Roose, Barbrey Dustin and Jon Snow all express doubts about the loyalty of Whoresbane to the Bolton cause. A few hints suggest that Whoresbane and Crowfood are on good terms, notably the arrangement that led Whoresbane to bring the old men of the Last Hearth to Winterfell, while the green boys remained with Crowfood.

Hother can have access to Mance while he is Ramsay's prisoner in a cage, and is thus in position to insert Mance's words in the letter, as, by tradition, the maester writes a letter that the lord would approve before the sending. If Whoresbane is illiterate, the scribe might be Big Walder, Ramsay's squire, who has already been allowed by Ramsay to write a letter when he was at the Dreadfort.

The letter's phraseology betrays Mance's agency in the elaboration of the letter. In particular, it seems to refer to a scene at the Wall, where the "Horn of Joramun" has been burned. The false king, the king-beyond-the Wall, the red witch, the wildling princess, the little prince, the whores, the bastard, the black crows, all mentioned in the letter were exactly the people in attendance when "Mance" had been burned in a cage, which is precisely where Mance is in the letter as well. The allusion goes beyond a mere enumeration of people. It involves for most of them their specific denominations at the Wall. Melisandre is called red witch, she called Mance a false king, wildling princess and little prince are the nicknames of Val and Mance's son at the Wall, black crow is rather a wildling term. The letter produces characters in excess though: the false king's queen, his daughter, Reek and the bride.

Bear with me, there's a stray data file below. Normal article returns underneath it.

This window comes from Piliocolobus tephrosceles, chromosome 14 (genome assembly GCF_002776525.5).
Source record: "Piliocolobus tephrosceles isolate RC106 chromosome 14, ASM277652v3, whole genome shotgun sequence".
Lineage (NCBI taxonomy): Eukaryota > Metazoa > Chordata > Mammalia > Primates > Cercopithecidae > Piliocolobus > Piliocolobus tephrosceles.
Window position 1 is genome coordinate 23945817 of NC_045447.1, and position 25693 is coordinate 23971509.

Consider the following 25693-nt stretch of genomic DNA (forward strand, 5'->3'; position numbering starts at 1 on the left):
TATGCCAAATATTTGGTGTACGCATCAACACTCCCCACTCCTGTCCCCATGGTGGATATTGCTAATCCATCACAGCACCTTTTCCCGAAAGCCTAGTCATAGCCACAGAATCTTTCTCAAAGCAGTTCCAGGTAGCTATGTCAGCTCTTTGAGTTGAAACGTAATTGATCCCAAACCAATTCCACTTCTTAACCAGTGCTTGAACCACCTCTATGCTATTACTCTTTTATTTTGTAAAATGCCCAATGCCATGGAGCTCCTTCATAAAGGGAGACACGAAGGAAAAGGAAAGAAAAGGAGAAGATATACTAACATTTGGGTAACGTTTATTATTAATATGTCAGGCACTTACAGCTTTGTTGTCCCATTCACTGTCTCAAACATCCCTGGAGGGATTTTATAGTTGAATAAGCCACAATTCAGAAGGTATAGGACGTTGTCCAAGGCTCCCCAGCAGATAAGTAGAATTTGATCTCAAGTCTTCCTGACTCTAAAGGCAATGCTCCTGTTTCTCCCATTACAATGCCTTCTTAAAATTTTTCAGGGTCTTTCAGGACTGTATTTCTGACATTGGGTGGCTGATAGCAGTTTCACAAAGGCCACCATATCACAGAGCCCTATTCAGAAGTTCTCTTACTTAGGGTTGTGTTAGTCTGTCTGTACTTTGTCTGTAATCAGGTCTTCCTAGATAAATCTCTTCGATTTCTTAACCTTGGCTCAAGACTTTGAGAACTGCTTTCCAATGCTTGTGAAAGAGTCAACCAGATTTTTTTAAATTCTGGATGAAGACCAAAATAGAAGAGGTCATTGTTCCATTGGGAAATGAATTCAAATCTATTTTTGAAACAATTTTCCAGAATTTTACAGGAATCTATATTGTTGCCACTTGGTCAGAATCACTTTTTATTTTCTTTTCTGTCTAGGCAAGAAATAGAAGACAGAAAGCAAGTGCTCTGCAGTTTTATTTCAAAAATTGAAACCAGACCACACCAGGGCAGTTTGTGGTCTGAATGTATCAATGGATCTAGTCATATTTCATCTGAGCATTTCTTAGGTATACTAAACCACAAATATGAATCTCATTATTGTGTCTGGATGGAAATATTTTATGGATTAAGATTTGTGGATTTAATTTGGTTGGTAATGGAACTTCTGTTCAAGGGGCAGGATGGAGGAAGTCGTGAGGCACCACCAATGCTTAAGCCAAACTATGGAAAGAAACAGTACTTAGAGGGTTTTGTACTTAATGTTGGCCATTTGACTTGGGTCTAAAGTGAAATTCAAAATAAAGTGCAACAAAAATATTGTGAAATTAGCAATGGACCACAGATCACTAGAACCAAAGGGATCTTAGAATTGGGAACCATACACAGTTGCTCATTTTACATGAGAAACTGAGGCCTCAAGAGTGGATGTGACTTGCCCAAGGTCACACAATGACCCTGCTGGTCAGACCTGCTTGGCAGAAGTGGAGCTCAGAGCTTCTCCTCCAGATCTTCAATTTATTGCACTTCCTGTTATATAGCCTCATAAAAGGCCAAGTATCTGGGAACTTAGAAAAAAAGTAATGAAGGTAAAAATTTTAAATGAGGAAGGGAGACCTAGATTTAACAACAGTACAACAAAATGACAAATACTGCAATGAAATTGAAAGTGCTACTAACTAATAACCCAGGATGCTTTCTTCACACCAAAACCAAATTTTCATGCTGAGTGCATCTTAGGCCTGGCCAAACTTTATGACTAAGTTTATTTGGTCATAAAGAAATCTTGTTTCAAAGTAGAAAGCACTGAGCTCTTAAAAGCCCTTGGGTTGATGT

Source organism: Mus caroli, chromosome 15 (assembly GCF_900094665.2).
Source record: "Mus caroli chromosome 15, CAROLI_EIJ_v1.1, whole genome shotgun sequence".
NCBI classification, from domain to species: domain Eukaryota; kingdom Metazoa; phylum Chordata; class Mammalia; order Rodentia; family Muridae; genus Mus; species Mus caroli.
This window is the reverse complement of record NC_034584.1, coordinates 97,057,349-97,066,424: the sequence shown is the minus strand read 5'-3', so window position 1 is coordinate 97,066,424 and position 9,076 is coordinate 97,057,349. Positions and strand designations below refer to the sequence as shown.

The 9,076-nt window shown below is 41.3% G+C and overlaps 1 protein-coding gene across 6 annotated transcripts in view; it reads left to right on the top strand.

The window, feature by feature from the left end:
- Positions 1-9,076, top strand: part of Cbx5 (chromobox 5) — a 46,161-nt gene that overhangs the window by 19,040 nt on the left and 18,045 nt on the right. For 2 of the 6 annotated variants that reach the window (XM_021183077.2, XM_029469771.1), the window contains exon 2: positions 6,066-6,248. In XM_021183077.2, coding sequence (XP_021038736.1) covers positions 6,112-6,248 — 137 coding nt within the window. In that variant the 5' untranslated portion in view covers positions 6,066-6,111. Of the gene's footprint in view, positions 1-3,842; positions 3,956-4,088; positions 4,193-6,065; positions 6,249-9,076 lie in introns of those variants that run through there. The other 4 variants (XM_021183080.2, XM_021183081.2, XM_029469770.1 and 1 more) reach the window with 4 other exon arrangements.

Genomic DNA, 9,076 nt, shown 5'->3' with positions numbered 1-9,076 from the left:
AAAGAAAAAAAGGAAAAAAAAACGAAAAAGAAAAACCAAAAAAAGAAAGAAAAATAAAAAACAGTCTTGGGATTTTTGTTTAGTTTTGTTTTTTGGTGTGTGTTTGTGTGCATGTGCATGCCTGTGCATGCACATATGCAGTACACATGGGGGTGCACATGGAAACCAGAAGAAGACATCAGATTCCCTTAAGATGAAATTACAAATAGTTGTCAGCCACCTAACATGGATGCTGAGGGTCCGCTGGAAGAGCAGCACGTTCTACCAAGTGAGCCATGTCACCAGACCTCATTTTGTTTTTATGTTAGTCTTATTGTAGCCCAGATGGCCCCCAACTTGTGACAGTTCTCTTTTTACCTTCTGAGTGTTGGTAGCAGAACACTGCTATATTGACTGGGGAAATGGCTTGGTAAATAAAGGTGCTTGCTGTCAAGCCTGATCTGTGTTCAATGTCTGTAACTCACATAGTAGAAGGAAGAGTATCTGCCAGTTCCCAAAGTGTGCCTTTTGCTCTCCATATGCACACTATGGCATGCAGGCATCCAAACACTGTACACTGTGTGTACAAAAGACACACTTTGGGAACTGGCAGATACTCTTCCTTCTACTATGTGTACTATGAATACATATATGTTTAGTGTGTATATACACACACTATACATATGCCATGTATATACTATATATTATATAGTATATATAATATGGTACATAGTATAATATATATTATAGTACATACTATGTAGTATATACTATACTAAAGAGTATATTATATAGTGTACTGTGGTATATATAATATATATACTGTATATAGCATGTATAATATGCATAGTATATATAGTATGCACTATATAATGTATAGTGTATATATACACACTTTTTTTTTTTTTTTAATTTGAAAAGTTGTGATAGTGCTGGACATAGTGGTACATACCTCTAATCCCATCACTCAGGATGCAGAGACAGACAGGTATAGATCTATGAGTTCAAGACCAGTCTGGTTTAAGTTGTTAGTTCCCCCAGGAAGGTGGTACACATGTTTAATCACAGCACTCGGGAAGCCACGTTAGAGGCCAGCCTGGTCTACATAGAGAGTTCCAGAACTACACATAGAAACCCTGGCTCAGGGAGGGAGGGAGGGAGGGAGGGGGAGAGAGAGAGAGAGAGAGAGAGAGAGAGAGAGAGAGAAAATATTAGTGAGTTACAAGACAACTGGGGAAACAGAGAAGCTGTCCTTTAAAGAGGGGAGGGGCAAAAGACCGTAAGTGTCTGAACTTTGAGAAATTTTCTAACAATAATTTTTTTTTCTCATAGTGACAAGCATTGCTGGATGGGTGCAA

So our understanding of the letter relies on a few principles : the letter is sincere, if not truthful, and has been given leave to go by Ramsay. The maesters present in Winterfell would not serve Ramsay, which leaves Whoresbane as the sender of the raven. Mance managed to introduce his words in the letter itself, with the complicity of Hother Umber. The problem of Mance's motive remains.

The letter contains a message to Melisandre, to Val, and an attempt to manipulate Jon Snow.

It is entirely possible that Mance coordinated with Val for her mission beyond the Wall to find Tormund. Since Val left the Wall with the announcement of her return date with Tormund, Mance might have expected Tormund's presence at the Wall by the time the letter has been sent. Jon Snow had no difficulty to assemble a wildling host to go to Winterfell. There might a subtler message to Val though.

The message to Melisandre is clear. Since Ramsay had Stannis' sword with a large ruby, he might be vulnerable to Melisandre's sorcery, just like Stannis was under Melisandre's spell because of that ruby. And of course Mance is well placed to know such a thing, since he had been given a ruby by Melisandre as well. Hence, Melisandre might be in position to save Mance. (However, an interesting twist would make Melisandre switch allegiance and see in Ramsay Snow, who holds Lightbringer, her true savior after Stannis' demise.)

Finally, Mance provoked Jon Snow into coming to Winterfell. He realized the extent to which Jon was disturbed by Arya's wedding to Ramsay, after witnessing Jon's reaction to the announcement. The threat of cutting out Jon's heart and eat it might carry a special weight for a warg, and expanded the emotional shock of having to comply with Ramsay's demand over Arya, and thus precipitated the oathbreaking. Mance, an oathbreaker himself, knows better than most how the hearts of his former brothers struggle with themselves.